(Bloomberg) — This week’s lull in the US stock market is likely to end with Wednesday’s consumer price index report, and Goldman Sachs Group Inc. partner John Flood has offered a set of guidelines for what investors may soon face.
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Expect the S&P 500 to drop at least 2% should the year-over-year inflation rate come in above the previous reading of 6%, Flood wrote in a note Tuesday. But stocks are likely to go higher, he says, if CPI meets or trails 5.1%, which happens to be the consensus estimate from economists in a Bloomberg survey.
“Stock market wants a softer print as a hot reading will add more confusion/uncertainty into the equation of what the Fed does from here,” the veteran trader wrote. “Another hike in May but then aggressive cuts in Q4? This is what Fed fund futures are pricing in ahead of tomorrow’s print.”
Treasury yields climbed Tuesday while equities fluctuated in a tight range as traders awaited both the inflation data and bank earnings later this week. Stuck in a 0.5% band, the S&P 500 was headed for the calmest session since November amid anemic trading volume.
The Federal Reserve in 2021 and early 2022 misjudged inflation as transitory, then was forced to hasten rate hikes to slow the economy. The uncertainty over its policy path has made CPI data one source of heightened market volatility during the past year.
Over that time, the S&P 500 has moved, up or down, 1.9% on average on CPI day, more than twice as much as it did in the previous 12 months.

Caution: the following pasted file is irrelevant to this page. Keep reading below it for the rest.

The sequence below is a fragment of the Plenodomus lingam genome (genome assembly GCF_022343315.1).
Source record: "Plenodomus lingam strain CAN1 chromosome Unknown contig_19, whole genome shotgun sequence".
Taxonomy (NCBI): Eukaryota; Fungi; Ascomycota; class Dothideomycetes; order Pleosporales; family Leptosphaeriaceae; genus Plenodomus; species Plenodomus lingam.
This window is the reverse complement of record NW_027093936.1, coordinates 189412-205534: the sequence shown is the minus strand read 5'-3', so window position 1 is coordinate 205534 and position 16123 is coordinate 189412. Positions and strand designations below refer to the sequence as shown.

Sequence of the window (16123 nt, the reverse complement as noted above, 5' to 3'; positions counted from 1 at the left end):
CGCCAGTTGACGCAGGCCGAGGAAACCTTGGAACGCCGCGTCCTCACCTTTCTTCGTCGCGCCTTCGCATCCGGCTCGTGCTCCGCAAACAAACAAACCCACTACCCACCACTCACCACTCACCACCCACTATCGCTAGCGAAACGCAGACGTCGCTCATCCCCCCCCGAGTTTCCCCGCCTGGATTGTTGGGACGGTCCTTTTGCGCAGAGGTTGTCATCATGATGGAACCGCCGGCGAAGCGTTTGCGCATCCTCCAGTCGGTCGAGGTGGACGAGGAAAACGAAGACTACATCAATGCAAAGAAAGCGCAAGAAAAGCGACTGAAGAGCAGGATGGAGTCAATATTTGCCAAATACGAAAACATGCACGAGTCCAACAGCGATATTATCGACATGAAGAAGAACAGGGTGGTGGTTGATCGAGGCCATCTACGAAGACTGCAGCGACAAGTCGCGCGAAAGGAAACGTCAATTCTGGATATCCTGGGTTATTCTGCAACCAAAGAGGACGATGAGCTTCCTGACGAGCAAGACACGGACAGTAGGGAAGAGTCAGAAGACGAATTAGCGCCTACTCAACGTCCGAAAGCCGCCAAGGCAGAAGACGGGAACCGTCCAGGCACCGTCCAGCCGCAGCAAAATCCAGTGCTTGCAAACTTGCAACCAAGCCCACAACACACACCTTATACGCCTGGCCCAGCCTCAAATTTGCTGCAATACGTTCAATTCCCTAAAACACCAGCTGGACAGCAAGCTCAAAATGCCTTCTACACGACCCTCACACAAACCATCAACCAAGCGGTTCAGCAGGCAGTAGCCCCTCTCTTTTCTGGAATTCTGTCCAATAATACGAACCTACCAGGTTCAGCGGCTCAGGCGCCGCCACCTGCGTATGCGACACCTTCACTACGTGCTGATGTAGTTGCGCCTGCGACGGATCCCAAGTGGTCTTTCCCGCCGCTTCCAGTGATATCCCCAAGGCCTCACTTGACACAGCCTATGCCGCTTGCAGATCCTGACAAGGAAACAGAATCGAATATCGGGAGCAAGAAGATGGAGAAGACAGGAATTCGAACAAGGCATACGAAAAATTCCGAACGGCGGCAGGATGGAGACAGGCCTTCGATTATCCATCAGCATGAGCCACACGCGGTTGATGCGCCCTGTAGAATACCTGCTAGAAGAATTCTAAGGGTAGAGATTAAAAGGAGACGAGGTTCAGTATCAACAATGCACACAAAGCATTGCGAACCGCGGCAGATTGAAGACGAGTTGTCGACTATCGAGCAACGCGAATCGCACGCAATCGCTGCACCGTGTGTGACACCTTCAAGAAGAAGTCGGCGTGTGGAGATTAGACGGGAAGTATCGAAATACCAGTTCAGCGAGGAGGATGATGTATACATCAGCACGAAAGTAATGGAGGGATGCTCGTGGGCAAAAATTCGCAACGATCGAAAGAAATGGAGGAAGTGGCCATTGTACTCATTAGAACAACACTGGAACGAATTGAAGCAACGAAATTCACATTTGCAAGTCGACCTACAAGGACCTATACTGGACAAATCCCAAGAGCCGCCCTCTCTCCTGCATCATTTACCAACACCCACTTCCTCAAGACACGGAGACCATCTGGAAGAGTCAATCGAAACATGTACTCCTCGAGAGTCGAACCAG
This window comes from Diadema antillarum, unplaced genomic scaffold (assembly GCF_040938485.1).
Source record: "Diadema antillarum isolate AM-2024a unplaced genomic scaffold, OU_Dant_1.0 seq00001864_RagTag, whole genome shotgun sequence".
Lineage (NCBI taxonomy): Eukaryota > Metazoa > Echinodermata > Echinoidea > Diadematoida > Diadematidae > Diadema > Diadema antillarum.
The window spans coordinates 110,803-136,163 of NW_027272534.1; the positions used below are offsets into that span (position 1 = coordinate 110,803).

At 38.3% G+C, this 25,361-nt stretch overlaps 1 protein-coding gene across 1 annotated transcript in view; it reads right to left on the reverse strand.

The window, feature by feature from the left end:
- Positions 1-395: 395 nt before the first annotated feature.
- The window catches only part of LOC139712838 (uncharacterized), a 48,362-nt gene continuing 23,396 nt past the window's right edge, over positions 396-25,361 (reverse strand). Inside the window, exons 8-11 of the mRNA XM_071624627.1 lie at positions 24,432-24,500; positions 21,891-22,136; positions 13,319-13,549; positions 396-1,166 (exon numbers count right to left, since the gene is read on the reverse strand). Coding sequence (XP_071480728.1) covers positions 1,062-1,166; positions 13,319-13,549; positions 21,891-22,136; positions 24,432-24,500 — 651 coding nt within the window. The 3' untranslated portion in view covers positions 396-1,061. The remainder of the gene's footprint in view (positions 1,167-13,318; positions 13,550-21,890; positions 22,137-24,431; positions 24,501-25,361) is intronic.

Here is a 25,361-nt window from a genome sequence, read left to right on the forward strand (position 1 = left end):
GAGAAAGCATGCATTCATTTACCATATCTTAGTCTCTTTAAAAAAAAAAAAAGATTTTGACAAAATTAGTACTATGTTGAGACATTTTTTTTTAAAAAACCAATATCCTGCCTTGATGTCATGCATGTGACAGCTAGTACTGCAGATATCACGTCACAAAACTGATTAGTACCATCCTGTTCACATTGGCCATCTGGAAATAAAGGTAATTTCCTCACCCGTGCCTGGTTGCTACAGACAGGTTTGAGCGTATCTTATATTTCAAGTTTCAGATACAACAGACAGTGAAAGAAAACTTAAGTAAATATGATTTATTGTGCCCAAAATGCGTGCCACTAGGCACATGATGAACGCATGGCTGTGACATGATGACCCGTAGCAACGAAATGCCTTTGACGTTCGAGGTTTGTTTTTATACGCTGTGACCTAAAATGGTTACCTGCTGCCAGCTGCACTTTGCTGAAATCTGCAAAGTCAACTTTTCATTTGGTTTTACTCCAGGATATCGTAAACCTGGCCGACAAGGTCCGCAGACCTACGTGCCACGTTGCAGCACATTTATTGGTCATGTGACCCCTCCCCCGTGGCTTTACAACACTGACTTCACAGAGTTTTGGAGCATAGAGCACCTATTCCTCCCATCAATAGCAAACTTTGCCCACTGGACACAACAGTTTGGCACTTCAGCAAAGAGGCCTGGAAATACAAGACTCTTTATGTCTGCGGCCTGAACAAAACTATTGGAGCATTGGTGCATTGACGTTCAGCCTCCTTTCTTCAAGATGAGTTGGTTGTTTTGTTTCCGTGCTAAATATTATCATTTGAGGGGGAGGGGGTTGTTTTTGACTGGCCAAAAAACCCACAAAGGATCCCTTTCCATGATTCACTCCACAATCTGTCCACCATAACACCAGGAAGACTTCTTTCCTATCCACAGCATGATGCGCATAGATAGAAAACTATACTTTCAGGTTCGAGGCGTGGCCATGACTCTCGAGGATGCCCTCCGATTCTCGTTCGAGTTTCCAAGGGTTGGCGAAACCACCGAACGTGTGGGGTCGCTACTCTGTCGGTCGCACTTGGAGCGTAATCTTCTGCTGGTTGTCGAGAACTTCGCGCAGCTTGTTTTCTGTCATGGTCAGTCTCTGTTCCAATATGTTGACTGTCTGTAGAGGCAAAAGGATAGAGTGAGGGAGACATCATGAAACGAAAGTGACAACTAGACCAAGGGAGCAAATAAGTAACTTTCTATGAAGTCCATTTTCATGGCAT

The index has advanced 7% since January, partly on speculation the Fed will reverse course and ease monetary policy later this year as the probability of a recession has increased.
Flood’s scenario analysis provides a view into the risks facing investors Wednesday. One of their challenges is that inflation is measured in various ways.
Read more: US PREVIEW: Soft March CPI Print to Fuel Fed Rate-Cut Bets
While some economists and analysts are laser-focused on monthly changes, others are placing emphasis on data stripping out food and energy, something known as core inflation.
Core inflation is what 22V Research asked its clients about this week in a survey. In that poll, about half of the respondents expected core CPI to be in line with the consensus of 5.6% or higher, and only a little over one quarter viewed the event as being risk-on.
“Investors are waiting for a pullback and think macro data will provide it soon, a theme that has not played out YTD,” Dennis DeBusschere, founder of 22V Research, wrote in a note.
Inflation is expected to ease for the ninth straight month. While the decline is a sign that the Fed’s aggressive monetary tightening may have tamed price pressures somewhat, inflation is still far from the central bank’s 2% goal.
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